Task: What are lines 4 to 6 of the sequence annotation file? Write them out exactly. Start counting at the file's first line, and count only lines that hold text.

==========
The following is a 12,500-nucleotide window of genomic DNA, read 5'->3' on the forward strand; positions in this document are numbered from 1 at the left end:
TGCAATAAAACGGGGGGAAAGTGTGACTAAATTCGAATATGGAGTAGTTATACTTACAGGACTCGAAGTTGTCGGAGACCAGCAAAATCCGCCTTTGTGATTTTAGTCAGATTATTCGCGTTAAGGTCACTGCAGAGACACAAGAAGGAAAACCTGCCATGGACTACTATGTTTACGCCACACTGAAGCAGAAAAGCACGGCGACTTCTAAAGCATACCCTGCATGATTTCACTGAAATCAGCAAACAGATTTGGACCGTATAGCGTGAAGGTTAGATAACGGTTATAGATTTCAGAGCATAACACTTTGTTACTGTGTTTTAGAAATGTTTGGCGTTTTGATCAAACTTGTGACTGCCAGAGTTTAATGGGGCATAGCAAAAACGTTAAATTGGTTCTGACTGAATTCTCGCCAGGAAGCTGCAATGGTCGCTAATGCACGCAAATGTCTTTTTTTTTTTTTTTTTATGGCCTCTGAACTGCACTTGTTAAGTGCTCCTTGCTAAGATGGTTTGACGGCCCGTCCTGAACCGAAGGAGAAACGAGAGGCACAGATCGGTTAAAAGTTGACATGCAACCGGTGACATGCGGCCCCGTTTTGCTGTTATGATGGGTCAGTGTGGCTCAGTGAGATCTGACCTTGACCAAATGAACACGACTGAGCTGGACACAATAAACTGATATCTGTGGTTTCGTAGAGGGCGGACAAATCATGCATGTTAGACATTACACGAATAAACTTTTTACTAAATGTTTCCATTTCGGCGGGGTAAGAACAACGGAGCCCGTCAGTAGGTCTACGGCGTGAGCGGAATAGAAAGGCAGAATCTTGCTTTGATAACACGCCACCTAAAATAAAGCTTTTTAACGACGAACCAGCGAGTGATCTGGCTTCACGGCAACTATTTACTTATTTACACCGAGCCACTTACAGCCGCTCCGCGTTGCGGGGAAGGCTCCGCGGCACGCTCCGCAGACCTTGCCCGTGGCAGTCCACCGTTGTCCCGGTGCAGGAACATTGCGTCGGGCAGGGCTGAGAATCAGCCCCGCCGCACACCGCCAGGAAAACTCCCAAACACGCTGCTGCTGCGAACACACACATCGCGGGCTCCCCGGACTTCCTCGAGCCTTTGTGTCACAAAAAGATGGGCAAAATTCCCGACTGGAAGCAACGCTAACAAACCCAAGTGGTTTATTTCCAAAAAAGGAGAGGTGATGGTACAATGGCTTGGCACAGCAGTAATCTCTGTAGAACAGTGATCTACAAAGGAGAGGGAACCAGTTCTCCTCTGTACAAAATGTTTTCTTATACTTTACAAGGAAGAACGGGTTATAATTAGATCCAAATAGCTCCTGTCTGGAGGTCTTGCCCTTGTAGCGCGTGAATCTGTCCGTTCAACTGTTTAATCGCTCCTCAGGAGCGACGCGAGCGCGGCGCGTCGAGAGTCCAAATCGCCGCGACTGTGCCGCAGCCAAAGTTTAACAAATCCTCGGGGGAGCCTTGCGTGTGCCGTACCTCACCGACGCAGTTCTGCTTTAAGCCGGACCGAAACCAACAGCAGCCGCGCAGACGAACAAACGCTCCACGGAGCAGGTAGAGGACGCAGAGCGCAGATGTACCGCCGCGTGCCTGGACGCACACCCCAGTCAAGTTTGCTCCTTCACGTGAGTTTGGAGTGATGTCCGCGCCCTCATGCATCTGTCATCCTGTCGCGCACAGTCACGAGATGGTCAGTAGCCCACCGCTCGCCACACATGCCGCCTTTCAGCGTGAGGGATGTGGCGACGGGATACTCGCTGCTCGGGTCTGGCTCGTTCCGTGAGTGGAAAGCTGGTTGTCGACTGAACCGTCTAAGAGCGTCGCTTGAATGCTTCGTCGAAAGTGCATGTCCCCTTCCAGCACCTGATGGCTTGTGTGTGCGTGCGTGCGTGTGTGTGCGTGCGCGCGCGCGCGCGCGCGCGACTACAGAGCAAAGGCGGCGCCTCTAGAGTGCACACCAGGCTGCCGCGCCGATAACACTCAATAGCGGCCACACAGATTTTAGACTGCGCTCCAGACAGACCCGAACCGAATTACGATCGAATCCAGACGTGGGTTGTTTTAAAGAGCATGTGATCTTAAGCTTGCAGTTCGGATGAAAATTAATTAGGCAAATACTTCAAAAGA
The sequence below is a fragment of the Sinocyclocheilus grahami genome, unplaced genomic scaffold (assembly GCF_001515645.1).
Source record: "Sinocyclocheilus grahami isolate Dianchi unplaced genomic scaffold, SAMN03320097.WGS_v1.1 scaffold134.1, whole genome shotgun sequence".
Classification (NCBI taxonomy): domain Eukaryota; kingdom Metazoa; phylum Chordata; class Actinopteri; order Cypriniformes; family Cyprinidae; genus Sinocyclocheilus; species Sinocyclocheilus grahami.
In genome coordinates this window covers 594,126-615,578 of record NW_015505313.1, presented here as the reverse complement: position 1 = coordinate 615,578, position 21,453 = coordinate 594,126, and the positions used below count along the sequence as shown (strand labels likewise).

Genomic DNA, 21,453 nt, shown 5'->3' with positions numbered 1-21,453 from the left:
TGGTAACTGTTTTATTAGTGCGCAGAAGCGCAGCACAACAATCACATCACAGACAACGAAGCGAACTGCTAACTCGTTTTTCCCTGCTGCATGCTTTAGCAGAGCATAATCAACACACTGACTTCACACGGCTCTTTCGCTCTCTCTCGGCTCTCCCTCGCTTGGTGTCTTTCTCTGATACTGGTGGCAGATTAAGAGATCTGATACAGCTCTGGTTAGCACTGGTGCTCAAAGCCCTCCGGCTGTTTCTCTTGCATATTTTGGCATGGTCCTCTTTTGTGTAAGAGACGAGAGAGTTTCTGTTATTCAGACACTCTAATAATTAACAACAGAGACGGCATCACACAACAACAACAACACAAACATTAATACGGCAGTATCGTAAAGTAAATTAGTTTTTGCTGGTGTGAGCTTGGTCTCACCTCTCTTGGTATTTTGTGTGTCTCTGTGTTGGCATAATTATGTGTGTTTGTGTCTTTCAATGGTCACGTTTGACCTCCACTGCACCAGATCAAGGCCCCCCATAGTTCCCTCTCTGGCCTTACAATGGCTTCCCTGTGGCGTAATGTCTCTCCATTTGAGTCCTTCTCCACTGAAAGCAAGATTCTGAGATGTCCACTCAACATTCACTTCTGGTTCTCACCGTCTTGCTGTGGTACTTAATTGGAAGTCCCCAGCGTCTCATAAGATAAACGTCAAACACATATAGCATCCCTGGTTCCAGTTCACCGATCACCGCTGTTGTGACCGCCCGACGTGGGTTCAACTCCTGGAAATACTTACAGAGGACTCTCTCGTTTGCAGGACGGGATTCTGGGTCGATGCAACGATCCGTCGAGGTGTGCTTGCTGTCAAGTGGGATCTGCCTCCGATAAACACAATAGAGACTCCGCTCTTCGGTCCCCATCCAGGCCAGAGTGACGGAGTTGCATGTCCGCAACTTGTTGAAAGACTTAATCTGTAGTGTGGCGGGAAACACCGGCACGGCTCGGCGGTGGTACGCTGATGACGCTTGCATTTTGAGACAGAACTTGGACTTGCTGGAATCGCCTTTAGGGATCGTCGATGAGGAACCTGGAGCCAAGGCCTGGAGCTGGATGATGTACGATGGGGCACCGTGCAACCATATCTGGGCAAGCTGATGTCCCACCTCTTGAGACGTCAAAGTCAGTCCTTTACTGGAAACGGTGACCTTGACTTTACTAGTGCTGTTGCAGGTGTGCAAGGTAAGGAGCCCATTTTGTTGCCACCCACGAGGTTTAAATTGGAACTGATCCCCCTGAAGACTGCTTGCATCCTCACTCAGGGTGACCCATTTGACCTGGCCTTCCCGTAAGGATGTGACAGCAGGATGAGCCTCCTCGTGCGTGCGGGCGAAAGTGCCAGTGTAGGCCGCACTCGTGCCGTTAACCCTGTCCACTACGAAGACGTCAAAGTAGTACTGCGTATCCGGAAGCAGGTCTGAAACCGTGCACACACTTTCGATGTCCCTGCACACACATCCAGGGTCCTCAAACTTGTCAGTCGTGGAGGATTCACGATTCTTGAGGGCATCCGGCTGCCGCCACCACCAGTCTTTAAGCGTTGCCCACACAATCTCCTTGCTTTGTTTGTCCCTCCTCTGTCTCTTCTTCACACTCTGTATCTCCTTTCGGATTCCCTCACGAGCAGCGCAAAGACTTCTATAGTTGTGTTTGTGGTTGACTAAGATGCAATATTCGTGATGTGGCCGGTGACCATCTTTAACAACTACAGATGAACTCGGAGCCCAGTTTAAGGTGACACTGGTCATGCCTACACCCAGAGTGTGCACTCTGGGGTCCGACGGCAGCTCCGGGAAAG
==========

Source record: "Sinocyclocheilus grahami isolate Dianchi unplaced genomic scaffold, SAMN03320097.WGS_v1.1 scaffold134.1, whole genome shotgun sequence".
Classification (NCBI taxonomy): domain Eukaryota; kingdom Metazoa; phylum Chordata; class Actinopteri; order Cypriniformes; family Cyprinidae; genus Sinocyclocheilus; species Sinocyclocheilus grahami.
In genome coordinates this window covers 594,126-615,578 of record NW_015505313.1, presented here as the reverse complement: position 1 = coordinate 615,578, position 21,453 = coordinate 594,126, and the positions used below count along the sequence as shown (strand labels likewise).